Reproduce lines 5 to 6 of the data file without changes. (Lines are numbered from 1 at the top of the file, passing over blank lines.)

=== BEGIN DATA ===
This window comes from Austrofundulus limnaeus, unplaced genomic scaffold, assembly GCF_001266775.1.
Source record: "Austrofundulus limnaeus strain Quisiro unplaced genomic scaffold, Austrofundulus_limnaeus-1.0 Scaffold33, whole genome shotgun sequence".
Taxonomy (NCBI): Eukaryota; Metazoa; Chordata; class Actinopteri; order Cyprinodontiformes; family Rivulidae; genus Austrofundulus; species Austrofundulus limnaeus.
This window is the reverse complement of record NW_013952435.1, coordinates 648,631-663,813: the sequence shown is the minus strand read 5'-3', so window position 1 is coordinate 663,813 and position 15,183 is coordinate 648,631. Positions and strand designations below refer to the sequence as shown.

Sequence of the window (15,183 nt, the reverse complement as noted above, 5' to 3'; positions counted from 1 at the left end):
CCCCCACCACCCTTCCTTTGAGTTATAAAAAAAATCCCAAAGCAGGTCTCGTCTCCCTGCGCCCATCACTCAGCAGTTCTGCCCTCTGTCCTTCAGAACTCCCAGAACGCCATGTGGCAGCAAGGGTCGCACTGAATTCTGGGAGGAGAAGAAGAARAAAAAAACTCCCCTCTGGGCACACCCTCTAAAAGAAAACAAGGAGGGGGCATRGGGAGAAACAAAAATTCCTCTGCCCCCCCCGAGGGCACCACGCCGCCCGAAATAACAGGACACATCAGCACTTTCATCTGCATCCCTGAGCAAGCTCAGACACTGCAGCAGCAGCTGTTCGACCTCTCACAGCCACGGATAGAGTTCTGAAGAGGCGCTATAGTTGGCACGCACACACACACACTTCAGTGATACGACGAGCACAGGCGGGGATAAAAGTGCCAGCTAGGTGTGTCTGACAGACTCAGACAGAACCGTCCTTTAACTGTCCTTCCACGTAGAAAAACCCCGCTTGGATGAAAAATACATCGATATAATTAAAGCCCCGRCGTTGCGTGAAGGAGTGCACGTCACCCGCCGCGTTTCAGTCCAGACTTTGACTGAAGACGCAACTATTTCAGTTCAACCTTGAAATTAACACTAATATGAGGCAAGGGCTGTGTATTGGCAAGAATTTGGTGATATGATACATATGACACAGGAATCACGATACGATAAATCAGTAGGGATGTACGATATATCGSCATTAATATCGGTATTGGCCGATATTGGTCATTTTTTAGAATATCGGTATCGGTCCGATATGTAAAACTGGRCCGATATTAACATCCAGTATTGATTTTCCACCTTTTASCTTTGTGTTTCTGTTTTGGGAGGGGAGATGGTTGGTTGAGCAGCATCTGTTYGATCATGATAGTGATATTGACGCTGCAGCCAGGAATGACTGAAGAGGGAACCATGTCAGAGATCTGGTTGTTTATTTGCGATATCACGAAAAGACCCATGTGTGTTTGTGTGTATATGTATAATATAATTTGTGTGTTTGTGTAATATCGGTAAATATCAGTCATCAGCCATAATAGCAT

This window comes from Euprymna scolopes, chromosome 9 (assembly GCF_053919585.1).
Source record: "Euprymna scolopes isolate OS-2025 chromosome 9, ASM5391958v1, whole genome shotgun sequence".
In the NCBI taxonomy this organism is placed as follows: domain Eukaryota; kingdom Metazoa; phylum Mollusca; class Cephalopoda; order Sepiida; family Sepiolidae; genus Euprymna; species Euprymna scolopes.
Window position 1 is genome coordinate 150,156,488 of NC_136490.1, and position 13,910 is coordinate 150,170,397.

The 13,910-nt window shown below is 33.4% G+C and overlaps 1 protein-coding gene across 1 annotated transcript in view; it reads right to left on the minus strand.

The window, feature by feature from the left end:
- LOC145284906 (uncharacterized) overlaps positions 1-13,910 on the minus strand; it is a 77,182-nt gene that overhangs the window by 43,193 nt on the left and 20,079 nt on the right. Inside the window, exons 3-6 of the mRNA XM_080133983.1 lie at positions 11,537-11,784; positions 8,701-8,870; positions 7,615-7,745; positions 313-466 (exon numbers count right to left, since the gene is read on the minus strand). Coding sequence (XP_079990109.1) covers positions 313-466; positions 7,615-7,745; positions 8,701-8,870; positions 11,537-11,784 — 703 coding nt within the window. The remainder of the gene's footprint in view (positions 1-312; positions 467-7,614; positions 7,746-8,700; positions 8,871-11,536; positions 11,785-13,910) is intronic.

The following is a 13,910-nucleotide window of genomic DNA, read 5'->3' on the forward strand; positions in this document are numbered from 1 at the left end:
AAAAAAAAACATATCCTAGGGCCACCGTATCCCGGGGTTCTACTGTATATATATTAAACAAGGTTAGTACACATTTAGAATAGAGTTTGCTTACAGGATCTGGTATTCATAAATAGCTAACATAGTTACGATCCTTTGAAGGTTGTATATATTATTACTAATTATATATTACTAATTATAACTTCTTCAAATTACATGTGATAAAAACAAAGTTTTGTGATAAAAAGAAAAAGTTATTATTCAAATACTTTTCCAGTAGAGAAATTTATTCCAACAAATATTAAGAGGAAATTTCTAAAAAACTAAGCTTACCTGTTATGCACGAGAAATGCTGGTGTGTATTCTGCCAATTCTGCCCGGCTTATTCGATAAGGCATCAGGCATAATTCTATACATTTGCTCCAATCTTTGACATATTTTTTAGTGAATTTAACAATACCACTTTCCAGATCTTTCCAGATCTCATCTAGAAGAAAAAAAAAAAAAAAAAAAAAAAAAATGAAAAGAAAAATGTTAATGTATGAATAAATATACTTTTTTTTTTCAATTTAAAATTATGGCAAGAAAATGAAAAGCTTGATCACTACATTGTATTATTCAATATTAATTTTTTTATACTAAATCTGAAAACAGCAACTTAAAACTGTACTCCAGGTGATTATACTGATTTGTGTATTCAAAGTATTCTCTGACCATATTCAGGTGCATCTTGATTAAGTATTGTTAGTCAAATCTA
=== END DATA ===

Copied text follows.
Sequence of the window (15,183 nt, the reverse complement as noted above, 5' to 3'; positions counted from 1 at the left end):
CCCCCACCACCCTTCCTTTGAGTTATAAAAAAAATCCCAAAGCAGGTCTCGTCTCCCTGCGCCCATCACTCAGCAGTTCTGCCCTCTGTCCTTCAGAACTCCCAGAACGCCATGTGGCAGCAAGGGTCGCACTGAATTCTGGGAGGAGAAGAAGAARAAAAAAACTCCCCTCTGGGCACACCCTCTAAAAGAAAACAAGGAGGGGGCATRGGGAGAAACAAAAATTCCTCTGCCCCCCCCGAGGGCACCACGCCGCCCGAAATAACAGGACACATCAGCACTTTCATCTGCATCCCTGAGCAAGCTCAGACACTGCAGCAGCAGCTGTTCGACCTCTCACAGCCACGGATAGAGTTCTGAAGAGGCGCTATAGTTGGCACGCACACACACACACTTCAGTGATACGACGAGCACAGGCGGGGATAAAAGTGCCAGCTAGGTGTGTCTGACAGACTCAGACAGAACCGTCCTTTAACTGTCCTTCCACGTAGAAAAACCCCGCTTGGATGAAAAATACATCGATATAATTAAAGCCCCGRCGTTGCGTGAAGGAGTGCACGTCACCCGCCGCGTTTCAGTCCAGACTTTGACTGAAGACGCAACTATTTCAGTTCAACCTTGAAATTAACACTAATATGAGGCAAGGGCTGTGTATTGGCAAGAATTTGGTGATATGATACATATGACACAGGAATCACGATACGATAAATCAGTAGGGATGTACGATATATCGSCATTAATATCGGTATTGGCCGATATTGGTCATTTTTTAGAATATCGGTATCGGTCCGATATGTAAAACTGGRCCGATATTAACATCCAGTATTGATTTTCCACCTTTTASCTTTGTGTTTCTGTTTTGGGAGGGGAGATGGTTGGTTGAGCAGCATCTGTTYGATCATGATAGTGATATTGACGCTGCAGCCAGGAATGACTGAAGAGGGAACCATGTCAGAGATCTGGTTGTTTATTTGCGATATCACGAAAAGACCCATGTGTGTTTGTGTGTATATGTATAATATAATTTGTGTGTTTGTGTAATATCGGTAAATATCAGTCATCAGCCATAATAGCAT